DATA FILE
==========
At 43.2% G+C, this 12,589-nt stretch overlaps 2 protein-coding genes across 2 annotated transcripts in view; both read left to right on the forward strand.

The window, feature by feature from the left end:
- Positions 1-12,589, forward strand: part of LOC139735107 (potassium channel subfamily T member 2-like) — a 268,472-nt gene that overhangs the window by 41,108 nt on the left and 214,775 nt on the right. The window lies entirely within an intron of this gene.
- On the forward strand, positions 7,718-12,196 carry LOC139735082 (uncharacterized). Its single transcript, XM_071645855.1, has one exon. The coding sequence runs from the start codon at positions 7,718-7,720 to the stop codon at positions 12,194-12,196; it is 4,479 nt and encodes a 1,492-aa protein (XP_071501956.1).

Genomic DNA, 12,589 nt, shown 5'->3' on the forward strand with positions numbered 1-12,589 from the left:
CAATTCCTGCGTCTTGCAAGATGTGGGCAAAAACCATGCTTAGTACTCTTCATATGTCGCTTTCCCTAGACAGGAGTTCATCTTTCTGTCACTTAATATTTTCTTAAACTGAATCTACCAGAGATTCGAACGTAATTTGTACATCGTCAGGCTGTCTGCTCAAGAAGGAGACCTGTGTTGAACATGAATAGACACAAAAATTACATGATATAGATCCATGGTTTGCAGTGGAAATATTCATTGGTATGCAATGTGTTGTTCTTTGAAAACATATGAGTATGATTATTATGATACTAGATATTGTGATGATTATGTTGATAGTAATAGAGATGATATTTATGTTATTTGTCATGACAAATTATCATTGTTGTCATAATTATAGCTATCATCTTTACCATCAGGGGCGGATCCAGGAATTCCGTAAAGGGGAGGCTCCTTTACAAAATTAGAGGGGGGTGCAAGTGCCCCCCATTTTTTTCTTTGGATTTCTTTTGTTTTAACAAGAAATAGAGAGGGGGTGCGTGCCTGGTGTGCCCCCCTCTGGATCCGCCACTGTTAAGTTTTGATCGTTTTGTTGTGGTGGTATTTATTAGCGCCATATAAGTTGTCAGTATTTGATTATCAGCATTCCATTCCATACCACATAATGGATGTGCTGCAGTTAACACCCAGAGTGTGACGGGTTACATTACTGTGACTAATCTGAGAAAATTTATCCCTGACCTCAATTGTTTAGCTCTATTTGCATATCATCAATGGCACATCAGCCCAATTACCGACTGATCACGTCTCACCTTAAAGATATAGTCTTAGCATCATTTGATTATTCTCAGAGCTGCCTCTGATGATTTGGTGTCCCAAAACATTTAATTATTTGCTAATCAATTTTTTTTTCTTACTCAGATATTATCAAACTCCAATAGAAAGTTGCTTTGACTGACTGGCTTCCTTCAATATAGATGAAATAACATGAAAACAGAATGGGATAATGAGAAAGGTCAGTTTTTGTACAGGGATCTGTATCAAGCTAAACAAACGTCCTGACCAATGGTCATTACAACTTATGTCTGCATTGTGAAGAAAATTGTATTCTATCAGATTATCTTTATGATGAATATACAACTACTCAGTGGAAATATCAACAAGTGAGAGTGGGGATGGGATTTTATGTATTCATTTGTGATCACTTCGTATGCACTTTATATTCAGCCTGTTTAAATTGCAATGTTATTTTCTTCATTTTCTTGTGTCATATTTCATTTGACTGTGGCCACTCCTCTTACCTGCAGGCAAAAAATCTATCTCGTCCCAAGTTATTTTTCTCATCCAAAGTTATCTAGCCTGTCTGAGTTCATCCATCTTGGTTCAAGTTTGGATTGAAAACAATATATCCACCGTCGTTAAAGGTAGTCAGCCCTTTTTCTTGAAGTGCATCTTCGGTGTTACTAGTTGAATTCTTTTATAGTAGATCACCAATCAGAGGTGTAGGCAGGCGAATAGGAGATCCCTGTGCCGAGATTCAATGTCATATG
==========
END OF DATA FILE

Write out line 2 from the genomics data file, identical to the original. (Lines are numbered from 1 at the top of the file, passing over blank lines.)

The window, feature by feature from the left end: